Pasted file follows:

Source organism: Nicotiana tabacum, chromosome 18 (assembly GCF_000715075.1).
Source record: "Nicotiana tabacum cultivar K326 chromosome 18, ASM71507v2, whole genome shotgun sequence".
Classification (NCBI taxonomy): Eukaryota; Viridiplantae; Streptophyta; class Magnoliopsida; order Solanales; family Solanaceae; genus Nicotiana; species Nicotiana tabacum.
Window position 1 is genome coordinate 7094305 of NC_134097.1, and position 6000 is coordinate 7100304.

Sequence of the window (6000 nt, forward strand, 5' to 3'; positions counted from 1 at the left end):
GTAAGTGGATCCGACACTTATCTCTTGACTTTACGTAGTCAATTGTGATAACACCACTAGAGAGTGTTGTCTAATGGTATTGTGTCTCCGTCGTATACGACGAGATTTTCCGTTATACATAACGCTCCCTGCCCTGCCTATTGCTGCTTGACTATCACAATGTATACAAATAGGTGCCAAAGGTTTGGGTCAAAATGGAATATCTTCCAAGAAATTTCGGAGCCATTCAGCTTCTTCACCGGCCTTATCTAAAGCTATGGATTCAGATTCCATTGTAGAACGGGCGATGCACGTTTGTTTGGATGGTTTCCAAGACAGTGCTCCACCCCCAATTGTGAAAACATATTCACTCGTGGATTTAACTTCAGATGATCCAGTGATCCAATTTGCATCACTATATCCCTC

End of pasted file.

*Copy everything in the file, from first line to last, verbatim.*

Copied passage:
Source organism: Nicotiana tabacum, chromosome 18 (assembly GCF_000715075.1).
Source record: "Nicotiana tabacum cultivar K326 chromosome 18, ASM71507v2, whole genome shotgun sequence".
Classification (NCBI taxonomy): Eukaryota; Viridiplantae; Streptophyta; class Magnoliopsida; order Solanales; family Solanaceae; genus Nicotiana; species Nicotiana tabacum.
Window position 1 is genome coordinate 7094305 of NC_134097.1, and position 6000 is coordinate 7100304.

Sequence of the window (6000 nt, forward strand, 5' to 3'; positions counted from 1 at the left end):
GTAAGTGGATCCGACACTTATCTCTTGACTTTACGTAGTCAATTGTGATAACACCACTAGAGAGTGTTGTCTAATGGTATTGTGTCTCCGTCGTATACGACGAGATTTTCCGTTATACATAACGCTCCCTGCCCTGCCTATTGCTGCTTGACTATCACAATGTATACAAATAGGTGCCAAAGGTTTGGGTCAAAATGGAATATCTTCCAAGAAATTTCGGAGCCATTCAGCTTCTTCACCGGCCTTATCTAAAGCTATGGATTCAGATTCCATTGTAGAACGGGCGATGCACGTTTGTTTGGATGGTTTCCAAGACAGTGCTCCACCCCCAATTGTGAAAACATATTCACTCGTGGATTTAACTTCAGATGATCCAGTGATCCAATTTGCATCACTATATCCCTC